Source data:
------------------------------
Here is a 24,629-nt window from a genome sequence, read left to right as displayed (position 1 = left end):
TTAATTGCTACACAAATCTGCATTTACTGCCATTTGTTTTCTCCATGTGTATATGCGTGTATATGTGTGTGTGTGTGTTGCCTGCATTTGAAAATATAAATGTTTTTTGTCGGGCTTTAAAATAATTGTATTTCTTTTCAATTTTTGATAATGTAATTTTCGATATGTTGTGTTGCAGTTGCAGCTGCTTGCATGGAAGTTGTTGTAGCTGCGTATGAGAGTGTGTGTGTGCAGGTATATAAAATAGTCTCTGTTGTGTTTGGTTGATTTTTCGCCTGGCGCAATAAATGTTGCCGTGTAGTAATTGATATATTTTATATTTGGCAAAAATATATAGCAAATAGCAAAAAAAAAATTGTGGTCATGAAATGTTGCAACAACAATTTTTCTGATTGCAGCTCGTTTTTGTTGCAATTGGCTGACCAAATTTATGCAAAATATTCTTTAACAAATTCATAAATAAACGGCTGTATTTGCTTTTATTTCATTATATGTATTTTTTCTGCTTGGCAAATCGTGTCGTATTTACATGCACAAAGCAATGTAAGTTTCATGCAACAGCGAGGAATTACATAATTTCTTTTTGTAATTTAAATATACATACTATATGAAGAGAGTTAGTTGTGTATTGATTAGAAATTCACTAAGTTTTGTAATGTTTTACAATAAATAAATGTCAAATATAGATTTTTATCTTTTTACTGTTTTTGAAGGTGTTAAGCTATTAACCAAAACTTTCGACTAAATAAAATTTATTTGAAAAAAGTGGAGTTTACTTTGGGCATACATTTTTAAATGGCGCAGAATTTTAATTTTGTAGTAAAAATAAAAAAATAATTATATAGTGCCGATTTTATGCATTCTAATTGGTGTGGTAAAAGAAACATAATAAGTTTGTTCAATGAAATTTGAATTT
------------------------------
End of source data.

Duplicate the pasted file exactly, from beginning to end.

Here is a 24,629-nt window from a genome sequence, read left to right as displayed (position 1 = left end):
TTAATTGCTACACAAATCTGCATTTACTGCCATTTGTTTTCTCCATGTGTATATGCGTGTATATGTGTGTGTGTGTGTTGCCTGCATTTGAAAATATAAATGTTTTTTGTCGGGCTTTAAAATAATTGTATTTCTTTTCAATTTTTGATAATGTAATTTTCGATATGTTGTGTTGCAGTTGCAGCTGCTTGCATGGAAGTTGTTGTAGCTGCGTATGAGAGTGTGTGTGTGCAGGTATATAAAATAGTCTCTGTTGTGTTTGGTTGATTTTTCGCCTGGCGCAATAAATGTTGCCGTGTAGTAATTGATATATTTTATATTTGGCAAAAATATATAGCAAATAGCAAAAAAAAAATTGTGGTCATGAAATGTTGCAACAACAATTTTTCTGATTGCAGCTCGTTTTTGTTGCAATTGGCTGACCAAATTTATGCAAAATATTCTTTAACAAATTCATAAATAAACGGCTGTATTTGCTTTTATTTCATTATATGTATTTTTTCTGCTTGGCAAATCGTGTCGTATTTACATGCACAAAGCAATGTAAGTTTCATGCAACAGCGAGGAATTACATAATTTCTTTTTGTAATTTAAATATACATACTATATGAAGAGAGTTAGTTGTGTATTGATTAGAAATTCACTAAGTTTTGTAATGTTTTACAATAAATAAATGTCAAATATAGATTTTTATCTTTTTACTGTTTTTGAAGGTGTTAAGCTATTAACCAAAACTTTCGACTAAATAAAATTTATTTGAAAAAAGTGGAGTTTACTTTGGGCATACATTTTTAAATGGCGCAGAATTTTAATTTTGTAGTAAAAATAAAAAAATAATTATATAGTGCCGATTTTATGCATTCTAATTGGTGTGGTAAAAGAAACATAATAAGTTTGTTCAATGAAATTTGAATTT